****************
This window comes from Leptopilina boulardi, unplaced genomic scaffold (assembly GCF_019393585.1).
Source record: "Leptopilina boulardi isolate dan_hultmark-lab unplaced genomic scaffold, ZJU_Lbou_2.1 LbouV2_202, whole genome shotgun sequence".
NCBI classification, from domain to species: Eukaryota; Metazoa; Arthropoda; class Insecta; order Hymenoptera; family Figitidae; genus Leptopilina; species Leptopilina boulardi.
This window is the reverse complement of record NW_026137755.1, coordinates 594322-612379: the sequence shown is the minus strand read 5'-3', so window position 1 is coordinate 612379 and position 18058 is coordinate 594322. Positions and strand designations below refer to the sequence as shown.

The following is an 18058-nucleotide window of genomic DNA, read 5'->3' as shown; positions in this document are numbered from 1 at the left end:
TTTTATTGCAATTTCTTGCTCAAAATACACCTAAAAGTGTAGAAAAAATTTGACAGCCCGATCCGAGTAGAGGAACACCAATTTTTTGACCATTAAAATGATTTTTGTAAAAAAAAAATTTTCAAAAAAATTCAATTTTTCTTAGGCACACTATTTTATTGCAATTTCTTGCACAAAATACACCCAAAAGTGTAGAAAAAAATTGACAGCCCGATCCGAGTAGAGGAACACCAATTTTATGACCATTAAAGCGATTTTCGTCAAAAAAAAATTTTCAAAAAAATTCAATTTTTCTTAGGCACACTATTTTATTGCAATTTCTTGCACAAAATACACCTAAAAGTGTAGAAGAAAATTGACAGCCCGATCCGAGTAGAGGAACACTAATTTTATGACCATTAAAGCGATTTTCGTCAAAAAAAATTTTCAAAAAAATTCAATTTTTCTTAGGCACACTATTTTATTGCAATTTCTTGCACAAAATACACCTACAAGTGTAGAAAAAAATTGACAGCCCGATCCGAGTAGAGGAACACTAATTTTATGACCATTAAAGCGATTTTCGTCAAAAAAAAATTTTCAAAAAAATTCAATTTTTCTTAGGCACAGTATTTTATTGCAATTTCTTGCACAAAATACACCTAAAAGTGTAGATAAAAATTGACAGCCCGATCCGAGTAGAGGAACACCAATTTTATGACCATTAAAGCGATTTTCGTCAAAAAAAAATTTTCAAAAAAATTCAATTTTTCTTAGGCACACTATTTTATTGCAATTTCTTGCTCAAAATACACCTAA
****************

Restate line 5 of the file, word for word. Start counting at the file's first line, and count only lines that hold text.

The following is an 18058-nucleotide window of genomic DNA, read 5'->3' as shown; positions in this document are numbered from 1 at the left end: